Made in Indonesia – bottom | Made in Canada – top Made in Indonesia – left | Made in Canada – right

 

You can immediately notice the difference in the shoulder dimples. The overall quality and look is so much better with the pro stock. The material and stitching of the made-in-Canada pro stock is also leaps and bounds ahead of the Indonesian-made “authentic”. Sadly, the retail authentic jerseys that Adidas sells look and feel closer to knockoffs from China than pro stock, as you can see in the comparison photo below.

Stealth comp 3
Made in Canada – top | Made in Indonesia – middle | Fake knockoff – bottom

Stop Calling Your Jerseys “Authentic” And Give Us Pro Stock!

I reached out to Adidas to get their response as to why the sizing, fit, and materials of the made-in-Indonesia jerseys are so vastly different from their pro stock counterparts. While politely declining to discuss these concerns, the response was “it is our standard policy to not comment on product strategy at this granular of a level”. That response seems like a cop out to me. I think fans that spend their hard-earned cash collecting jerseys deserve to know why their retail “authentic” jerseys are such poor quality when compared to Reebok and why pro stock jerseys aren’t available in retail channels.

There’s no reason Adidas can’t make pro stock jerseys available to fans just as it was prior to 2007. It’s understandable that Adidas wants to offer a jersey at a price point competitive with Fanatics, but it’s disingenuous and misleading for Adidas to call them “authentic” or “authentic pro”.  At the end of the day, Adidas needs to call those jerseys what they are… replicas. And Adidas needs to give fans the option of buying pro stock jerseys again.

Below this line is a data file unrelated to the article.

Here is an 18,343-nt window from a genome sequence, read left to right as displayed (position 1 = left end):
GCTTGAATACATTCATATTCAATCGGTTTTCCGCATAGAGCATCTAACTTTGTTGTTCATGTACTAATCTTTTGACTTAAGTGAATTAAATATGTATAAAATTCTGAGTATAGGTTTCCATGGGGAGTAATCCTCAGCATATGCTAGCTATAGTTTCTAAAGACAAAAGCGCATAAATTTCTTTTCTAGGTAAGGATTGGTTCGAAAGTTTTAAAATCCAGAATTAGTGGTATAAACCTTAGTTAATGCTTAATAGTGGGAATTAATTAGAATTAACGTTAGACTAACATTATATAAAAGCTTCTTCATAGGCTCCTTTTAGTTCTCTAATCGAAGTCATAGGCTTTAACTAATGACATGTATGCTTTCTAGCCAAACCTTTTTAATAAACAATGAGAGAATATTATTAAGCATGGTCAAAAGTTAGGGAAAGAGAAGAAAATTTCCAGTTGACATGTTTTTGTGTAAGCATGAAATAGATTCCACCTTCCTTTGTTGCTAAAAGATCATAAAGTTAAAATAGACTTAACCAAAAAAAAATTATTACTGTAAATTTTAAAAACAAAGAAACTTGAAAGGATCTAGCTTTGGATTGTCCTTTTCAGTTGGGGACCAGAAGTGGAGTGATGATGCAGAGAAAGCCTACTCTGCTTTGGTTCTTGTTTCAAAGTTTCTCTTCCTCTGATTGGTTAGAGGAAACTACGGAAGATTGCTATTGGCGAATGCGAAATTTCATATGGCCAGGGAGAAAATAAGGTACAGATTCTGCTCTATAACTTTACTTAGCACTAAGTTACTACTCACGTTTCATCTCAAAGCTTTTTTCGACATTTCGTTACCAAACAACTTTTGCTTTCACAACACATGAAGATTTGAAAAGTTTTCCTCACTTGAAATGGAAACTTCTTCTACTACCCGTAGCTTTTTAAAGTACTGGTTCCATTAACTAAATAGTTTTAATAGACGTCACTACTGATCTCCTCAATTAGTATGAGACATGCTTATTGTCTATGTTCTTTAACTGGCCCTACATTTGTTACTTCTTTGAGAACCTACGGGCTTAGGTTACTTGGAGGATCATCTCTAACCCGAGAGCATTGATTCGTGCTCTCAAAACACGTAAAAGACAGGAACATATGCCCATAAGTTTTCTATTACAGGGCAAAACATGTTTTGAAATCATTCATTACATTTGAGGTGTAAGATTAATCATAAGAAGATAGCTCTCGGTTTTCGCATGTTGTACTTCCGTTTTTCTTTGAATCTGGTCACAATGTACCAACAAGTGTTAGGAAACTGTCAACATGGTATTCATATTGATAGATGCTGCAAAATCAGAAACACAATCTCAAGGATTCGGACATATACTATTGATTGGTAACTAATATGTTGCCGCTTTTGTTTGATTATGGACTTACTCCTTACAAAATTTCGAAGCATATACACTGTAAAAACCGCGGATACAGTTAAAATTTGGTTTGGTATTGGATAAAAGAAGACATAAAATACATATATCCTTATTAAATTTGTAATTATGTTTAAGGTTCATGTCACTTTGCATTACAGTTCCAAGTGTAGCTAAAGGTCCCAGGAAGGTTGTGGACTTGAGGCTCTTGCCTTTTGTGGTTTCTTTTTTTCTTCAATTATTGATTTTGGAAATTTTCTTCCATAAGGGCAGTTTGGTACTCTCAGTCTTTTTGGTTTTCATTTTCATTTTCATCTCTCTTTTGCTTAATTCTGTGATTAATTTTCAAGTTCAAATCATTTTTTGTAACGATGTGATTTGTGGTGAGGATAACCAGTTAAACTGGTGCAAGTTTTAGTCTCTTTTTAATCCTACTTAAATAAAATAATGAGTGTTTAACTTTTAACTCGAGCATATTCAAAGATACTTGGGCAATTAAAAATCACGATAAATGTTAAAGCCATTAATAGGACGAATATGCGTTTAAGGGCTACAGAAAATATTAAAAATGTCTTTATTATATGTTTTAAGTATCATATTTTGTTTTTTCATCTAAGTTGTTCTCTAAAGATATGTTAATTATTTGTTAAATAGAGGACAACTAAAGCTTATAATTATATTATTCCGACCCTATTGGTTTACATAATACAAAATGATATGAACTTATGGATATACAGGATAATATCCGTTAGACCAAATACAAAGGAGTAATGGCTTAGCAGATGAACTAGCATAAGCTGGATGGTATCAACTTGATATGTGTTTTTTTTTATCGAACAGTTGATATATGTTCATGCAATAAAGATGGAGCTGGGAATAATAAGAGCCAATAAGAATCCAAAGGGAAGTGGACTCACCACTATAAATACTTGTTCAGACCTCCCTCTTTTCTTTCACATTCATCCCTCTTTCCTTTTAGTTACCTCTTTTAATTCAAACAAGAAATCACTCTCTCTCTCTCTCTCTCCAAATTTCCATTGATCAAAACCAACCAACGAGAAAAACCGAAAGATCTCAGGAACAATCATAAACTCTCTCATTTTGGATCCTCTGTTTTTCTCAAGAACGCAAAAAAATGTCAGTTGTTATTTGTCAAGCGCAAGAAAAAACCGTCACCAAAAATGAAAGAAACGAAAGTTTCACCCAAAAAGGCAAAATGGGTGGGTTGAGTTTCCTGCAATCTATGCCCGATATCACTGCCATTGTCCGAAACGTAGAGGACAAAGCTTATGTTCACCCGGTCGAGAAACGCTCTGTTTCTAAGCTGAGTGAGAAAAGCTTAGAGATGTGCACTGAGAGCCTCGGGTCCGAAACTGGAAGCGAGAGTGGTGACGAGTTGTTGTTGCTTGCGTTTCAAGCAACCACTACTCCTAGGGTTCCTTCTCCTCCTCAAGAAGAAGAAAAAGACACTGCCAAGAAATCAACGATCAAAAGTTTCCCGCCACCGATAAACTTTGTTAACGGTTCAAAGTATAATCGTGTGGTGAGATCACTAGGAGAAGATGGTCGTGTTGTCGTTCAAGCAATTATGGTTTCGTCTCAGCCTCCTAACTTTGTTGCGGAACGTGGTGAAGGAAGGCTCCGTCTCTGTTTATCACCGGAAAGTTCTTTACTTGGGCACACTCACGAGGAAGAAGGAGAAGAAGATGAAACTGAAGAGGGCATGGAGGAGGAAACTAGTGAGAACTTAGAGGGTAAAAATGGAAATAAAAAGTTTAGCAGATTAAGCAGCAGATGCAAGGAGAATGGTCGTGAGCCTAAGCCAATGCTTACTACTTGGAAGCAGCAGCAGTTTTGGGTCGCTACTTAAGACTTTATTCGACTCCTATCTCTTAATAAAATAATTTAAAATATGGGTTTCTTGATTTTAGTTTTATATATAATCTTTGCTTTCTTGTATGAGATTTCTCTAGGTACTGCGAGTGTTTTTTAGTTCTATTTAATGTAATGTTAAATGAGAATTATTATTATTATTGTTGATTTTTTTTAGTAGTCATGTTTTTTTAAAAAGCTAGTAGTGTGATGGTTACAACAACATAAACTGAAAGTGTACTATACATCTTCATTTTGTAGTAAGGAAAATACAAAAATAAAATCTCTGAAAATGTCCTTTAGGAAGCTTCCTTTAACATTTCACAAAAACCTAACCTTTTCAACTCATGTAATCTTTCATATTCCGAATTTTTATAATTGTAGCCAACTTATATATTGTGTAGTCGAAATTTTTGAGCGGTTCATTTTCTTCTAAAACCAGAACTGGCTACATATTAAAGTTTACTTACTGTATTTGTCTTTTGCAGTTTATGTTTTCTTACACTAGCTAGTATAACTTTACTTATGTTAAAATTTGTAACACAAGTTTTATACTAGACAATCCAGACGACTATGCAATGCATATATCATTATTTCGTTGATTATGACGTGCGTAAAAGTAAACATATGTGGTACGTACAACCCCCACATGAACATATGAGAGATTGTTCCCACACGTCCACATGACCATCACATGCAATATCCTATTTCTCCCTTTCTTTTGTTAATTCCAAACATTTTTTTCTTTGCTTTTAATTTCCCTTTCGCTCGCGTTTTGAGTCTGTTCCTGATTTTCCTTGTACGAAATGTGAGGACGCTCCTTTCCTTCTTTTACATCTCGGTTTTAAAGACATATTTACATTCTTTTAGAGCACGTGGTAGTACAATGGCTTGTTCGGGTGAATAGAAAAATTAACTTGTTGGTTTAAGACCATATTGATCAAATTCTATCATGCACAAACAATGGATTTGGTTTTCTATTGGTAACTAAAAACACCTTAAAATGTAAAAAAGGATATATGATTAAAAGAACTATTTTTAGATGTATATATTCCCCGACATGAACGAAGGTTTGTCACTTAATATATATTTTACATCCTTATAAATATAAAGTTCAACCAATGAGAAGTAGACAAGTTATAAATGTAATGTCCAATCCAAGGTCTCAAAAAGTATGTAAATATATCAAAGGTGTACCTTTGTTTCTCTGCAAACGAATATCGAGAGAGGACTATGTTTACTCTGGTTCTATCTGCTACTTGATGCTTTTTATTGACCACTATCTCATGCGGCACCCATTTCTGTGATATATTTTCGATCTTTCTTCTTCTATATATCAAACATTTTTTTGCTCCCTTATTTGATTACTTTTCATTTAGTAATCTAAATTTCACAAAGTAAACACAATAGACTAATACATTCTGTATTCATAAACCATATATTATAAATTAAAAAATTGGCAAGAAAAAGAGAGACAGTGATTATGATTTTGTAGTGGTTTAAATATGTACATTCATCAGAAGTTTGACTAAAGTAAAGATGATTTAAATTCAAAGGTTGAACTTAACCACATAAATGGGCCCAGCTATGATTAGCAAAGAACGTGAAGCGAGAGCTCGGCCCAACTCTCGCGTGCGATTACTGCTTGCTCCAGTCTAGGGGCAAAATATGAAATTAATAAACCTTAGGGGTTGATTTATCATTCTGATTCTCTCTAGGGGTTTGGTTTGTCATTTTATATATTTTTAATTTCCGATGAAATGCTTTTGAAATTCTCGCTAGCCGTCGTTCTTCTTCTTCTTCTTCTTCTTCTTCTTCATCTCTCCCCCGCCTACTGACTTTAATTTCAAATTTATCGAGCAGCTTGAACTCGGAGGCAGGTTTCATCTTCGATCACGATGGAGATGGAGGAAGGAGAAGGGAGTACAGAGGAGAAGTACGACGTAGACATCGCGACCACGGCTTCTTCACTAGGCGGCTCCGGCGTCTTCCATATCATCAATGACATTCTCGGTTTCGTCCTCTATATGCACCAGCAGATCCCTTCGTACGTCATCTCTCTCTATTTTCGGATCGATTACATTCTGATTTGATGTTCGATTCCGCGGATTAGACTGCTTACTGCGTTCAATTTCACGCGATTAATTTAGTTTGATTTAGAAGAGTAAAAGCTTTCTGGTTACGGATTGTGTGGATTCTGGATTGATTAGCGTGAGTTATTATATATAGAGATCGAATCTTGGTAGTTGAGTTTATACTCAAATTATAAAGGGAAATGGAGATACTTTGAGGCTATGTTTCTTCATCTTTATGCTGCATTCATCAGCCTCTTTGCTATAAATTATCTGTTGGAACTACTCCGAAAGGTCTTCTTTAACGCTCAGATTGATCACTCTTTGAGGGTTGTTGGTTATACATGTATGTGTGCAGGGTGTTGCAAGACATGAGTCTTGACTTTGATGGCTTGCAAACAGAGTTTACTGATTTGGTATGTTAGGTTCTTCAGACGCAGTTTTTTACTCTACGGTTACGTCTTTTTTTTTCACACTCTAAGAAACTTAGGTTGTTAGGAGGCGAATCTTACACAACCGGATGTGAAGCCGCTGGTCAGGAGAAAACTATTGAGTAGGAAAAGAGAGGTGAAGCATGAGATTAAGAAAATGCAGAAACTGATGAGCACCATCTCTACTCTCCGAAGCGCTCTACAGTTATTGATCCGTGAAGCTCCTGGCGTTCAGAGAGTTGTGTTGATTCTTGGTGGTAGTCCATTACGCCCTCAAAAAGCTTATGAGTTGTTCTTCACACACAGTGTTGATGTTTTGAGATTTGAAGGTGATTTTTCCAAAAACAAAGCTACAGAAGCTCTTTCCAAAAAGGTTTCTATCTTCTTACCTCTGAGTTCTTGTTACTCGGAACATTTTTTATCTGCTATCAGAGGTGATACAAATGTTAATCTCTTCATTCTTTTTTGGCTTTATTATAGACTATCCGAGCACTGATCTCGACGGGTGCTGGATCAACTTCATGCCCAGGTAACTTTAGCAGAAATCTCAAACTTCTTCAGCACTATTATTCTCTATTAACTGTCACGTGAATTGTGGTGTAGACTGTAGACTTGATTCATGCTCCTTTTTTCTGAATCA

For another comparison breakdown between Fanatics, Indonesia-made, and Canada-made, check out these photos at Liberty Bell Jerseys.

17 Comments

17 Comments

  1. Tyler

    June 29, 2021 at 8:52 pm

    Thank you for saying it. I agree with all of it. It’s a shame what is being turned out at authentic these days

    • AJ Strong

      June 29, 2021 at 8:54 pm

      Just give people the option of buying pro stock!

  2. Bob

    June 30, 2021 at 9:46 am

    Apart from initial designs + R&D, Adidas doesn’t actually make any of the NHL jerseys. They are essentially sponsors and subcontract the pro-stock manufacturing to SP / 3B hockey in Canada (your old Maska, CCM, Reebok, etc.). Not much they can do about the replicas / fan-wear because it is all licensed through the NHL exclusively to Fanatics.

    • AJ Strong

      June 30, 2021 at 9:50 am